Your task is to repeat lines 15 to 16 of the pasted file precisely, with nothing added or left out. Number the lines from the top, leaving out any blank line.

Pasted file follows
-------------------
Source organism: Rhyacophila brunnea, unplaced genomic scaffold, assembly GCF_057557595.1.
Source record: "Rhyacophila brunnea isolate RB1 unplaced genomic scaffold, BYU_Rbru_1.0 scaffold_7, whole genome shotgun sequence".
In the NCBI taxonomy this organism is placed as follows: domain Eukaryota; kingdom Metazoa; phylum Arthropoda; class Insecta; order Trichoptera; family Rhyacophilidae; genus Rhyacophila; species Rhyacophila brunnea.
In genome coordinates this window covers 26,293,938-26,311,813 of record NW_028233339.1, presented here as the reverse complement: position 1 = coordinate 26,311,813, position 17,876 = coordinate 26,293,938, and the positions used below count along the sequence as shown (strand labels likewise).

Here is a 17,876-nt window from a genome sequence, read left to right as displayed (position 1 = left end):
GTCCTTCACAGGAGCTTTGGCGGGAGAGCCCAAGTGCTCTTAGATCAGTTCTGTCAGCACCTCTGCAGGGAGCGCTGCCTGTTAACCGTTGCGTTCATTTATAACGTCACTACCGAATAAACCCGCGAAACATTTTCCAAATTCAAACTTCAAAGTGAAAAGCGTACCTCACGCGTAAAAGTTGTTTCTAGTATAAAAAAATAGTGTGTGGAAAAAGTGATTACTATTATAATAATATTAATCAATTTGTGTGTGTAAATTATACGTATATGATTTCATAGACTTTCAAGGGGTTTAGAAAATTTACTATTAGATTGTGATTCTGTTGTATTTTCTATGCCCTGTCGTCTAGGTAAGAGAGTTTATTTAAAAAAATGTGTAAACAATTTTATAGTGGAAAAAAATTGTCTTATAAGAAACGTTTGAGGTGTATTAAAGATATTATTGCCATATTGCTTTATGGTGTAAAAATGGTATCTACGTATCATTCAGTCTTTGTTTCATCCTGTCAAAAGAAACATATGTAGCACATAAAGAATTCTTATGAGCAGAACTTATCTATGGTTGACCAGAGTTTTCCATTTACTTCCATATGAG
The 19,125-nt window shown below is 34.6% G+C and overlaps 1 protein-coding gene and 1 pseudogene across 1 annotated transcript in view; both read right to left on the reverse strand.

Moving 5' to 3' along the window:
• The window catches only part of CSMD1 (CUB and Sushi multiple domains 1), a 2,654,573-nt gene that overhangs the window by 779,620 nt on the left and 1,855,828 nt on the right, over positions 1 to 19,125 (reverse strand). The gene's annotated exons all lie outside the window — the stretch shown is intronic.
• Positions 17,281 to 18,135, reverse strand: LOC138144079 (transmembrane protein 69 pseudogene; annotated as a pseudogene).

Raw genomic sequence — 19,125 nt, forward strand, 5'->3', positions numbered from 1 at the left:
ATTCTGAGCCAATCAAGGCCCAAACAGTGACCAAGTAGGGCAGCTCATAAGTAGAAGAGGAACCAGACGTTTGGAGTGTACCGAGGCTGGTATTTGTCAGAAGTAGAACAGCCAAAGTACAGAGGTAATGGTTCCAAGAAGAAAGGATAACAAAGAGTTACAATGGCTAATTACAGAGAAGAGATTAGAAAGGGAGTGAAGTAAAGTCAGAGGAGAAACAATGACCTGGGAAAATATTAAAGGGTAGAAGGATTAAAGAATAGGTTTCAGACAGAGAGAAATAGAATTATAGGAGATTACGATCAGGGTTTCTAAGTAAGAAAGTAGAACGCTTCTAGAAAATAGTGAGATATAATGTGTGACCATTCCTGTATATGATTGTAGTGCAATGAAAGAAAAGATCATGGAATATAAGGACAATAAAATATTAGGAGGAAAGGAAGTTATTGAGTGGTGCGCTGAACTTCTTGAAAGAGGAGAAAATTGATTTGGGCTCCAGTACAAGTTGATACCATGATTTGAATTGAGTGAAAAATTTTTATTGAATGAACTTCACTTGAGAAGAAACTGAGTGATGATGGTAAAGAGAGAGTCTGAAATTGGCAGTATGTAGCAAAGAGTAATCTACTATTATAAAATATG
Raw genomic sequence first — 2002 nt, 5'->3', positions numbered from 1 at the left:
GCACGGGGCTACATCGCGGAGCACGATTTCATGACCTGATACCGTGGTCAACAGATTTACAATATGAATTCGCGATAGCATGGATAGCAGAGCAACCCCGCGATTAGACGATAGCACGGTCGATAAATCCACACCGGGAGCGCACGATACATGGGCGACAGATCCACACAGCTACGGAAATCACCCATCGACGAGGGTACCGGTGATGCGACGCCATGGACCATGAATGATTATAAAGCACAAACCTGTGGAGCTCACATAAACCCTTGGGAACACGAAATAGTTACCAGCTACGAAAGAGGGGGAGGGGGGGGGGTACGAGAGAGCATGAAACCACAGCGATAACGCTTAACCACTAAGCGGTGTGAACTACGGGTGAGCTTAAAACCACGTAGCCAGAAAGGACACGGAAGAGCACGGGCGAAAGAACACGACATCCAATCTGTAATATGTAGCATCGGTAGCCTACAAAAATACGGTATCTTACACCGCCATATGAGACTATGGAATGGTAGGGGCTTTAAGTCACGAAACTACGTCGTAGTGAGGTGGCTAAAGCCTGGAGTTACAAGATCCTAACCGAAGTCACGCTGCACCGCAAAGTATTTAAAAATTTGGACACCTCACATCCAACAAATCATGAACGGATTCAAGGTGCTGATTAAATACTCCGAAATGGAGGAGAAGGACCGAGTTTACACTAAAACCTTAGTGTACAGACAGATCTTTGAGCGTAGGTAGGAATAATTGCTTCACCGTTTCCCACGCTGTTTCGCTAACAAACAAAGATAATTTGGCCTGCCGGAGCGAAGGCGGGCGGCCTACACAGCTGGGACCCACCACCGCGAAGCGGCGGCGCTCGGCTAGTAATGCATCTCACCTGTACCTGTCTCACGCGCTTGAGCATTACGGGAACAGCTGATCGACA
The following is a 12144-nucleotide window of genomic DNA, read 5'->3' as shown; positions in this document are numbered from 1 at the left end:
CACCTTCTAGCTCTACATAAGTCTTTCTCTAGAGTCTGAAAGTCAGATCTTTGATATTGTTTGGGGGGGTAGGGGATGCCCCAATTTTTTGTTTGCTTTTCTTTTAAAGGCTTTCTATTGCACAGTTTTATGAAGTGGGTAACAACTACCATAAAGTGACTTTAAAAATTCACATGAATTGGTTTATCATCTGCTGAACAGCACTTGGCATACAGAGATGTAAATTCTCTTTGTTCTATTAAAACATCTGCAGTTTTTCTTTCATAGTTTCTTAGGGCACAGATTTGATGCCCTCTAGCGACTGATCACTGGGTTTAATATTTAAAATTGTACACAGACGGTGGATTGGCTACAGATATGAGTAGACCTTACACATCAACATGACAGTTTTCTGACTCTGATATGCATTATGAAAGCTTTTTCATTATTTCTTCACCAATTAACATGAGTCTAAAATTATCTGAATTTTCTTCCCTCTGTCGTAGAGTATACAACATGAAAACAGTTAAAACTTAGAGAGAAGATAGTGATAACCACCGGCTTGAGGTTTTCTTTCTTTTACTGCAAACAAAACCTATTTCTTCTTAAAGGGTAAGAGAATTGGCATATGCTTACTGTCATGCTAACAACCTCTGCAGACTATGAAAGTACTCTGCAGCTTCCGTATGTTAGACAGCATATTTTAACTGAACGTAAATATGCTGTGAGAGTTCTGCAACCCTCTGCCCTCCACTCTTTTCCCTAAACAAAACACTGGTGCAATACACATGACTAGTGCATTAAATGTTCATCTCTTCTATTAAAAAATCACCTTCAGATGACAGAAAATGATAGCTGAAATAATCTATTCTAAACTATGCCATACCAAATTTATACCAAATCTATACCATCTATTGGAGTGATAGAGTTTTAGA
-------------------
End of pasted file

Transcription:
The following is a 12144-nucleotide window of genomic DNA, read 5'->3' as shown; positions in this document are numbered from 1 at the left end:
CACCTTCTAGCTCTACATAAGTCTTTCTCTAGAGTCTGAAAGTCAGATCTTTGATATTGTTTGGGGGGGTAGGGGATGCCCCAATTTTTTGTTTGCTTTTCTTTTAAAGGCTTTCTATTGCACAGTTTTATGAAGTGGGTAACAACTACCATAAAGTGACTTTAAAAATTCACATGAATTGGTTTATCATCTGCTGAACAGCACTTGGCATACAGAGATGTAAATTCTCTTTGTTCTATTAAAACATCTGCAGTTTTTCTTTCATAGTTTCTTAGGGCACAGATTTGATGCCCTCTAGCGACTGATCACTGGGTTTAATATTTAAAATTGTACACAGACGGTGGATTGGCTACAGATATGAGTAGACCTTACACATCAACATGACAGTTTTCTGACTCTGATATGCATTATGAAAGCTTTTTCATTATTTCTTCACCAATTAACATGAGTCTAAAATTATCTGAATTTTCTTCCCTCTGTCGTAGAGTATACAACATGAAAACAGTTAAAACTTAGAGAGAAGATAGTGATAACCACCGGCTTGAGGTTTTCTTTCTTTTACTGCAAACAAAACCTATTTCTTCTTAAAGGGTAAGAGAATTGGCATATGCTTACTGTCATGCTAACAACCTCTGCAGACTATGAAAGTACTCTGCAGCTTCCGTATGTTAGACAGCATATTTTAACTGAACGTAAATATGCTGTGAGAGTTCTGCAACCCTCTGCCCTCCACTCTTTTCCCTAAACAAAACACTGGTGCAATACACATGACTAGTGCATTAAATGTTCATCTCTTCTATTAAAAAATCACCTTCAGATGACAGAAAATGATAGCTGAAATAATCTATTCTAAACTATGCCATACCAAATTTATACCAAATCTATACCATCTATTGGAGTGATAGAGTTTTAGA